Following allegations that have rocked Hollywood and reverberated around the world, WGGB issued the following statements:
WGGB President Olivia Hetreed said:
“In an overwhelmingly freelance industry that sits uneasily on the fence between commerce and art, exploitation has always been a problem and still is. Whether that is bullying a writer to work for free, because ‘with one more draft we have a shot at getting this made’, or making an actor come out for a drink or more to discuss a potential role, it can seem minor but is the bottom of an ugly pile. Writers, for example, find their work rewritten without their consent or even knowledge.
“Nobody wants to speak out because if you get a reputation as a ‘troublemaker’ you do not get hired again. In the abstract people may admire telling truth to power but in practice they would rather not hear it. A good producer makes sure there is a safe space for complaints to be heard but on many shoots that is not done or not respected. And if a complaint is made often nothing changes.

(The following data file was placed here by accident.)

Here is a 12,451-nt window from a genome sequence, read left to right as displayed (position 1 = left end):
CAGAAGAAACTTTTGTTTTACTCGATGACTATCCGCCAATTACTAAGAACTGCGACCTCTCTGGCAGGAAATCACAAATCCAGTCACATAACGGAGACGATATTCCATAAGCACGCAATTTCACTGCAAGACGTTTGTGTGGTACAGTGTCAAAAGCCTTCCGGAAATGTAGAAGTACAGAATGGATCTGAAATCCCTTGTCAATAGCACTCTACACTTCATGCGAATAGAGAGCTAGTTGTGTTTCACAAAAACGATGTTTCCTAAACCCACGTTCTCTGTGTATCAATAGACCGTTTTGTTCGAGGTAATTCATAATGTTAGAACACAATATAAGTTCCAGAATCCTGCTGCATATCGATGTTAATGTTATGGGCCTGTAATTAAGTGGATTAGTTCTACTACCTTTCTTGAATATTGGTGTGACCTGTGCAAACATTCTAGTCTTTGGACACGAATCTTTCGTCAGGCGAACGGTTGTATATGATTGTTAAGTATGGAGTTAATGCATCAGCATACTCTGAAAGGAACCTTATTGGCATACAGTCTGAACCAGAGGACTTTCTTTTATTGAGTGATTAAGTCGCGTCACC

“The Federation of Entertainment Unions (FEU), of which WGGB is part, have been tackling this through their joint Creating Without Conflict campaign.
“The FEU Creating Without Conflict survey found that bullying, harassment and discrimination are rife in the creative industries, and we are determined that our members should not have to face this.”
WGGB Chair Gail Renard said:
“The way women are treated by some of the powers-that-be in our industry often echoes the way women are depicted on the screen.
“Women in our industry — and all industries — have the right to do their work without personal compromise and fear.”
Find out more about the Creating Without Conflict campaign.